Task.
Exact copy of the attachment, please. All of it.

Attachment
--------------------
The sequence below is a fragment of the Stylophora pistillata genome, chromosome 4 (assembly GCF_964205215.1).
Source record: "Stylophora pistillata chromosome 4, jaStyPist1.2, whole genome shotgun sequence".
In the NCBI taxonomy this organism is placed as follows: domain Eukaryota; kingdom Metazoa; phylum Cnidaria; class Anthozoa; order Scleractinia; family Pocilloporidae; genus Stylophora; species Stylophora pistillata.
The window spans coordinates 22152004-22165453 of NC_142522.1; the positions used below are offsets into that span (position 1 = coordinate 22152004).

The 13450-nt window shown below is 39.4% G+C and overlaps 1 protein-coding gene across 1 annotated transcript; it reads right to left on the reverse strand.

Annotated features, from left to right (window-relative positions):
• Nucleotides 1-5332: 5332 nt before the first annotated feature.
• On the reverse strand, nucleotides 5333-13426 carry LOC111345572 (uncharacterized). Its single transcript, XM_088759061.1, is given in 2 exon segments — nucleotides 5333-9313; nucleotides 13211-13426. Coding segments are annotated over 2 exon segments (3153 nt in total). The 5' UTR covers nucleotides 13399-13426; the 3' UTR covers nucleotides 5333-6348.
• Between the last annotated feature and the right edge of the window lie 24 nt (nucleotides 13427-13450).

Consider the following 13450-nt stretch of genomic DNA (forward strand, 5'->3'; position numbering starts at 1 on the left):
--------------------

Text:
The sequence below is a fragment of the Stylophora pistillata genome, chromosome 4 (assembly GCF_964205215.1).
Source record: "Stylophora pistillata chromosome 4, jaStyPist1.2, whole genome shotgun sequence".
In the NCBI taxonomy this organism is placed as follows: domain Eukaryota; kingdom Metazoa; phylum Cnidaria; class Anthozoa; order Scleractinia; family Pocilloporidae; genus Stylophora; species Stylophora pistillata.
The window spans coordinates 22152004-22165453 of NC_142522.1; the positions used below are offsets into that span (position 1 = coordinate 22152004).

The 13450-nt window shown below is 39.4% G+C and overlaps 1 protein-coding gene across 1 annotated transcript; it reads right to left on the reverse strand.

Annotated features, from left to right (window-relative positions):
• Nucleotides 1-5332: 5332 nt before the first annotated feature.
• On the reverse strand, nucleotides 5333-13426 carry LOC111345572 (uncharacterized). Its single transcript, XM_088759061.1, is given in 2 exon segments — nucleotides 5333-9313; nucleotides 13211-13426. Coding segments are annotated over 2 exon segments (3153 nt in total). The 5' UTR covers nucleotides 13399-13426; the 3' UTR covers nucleotides 5333-6348.
• Between the last annotated feature and the right edge of the window lie 24 nt (nucleotides 13427-13450).

Consider the following 13450-nt stretch of genomic DNA (forward strand, 5'->3'; position numbering starts at 1 on the left):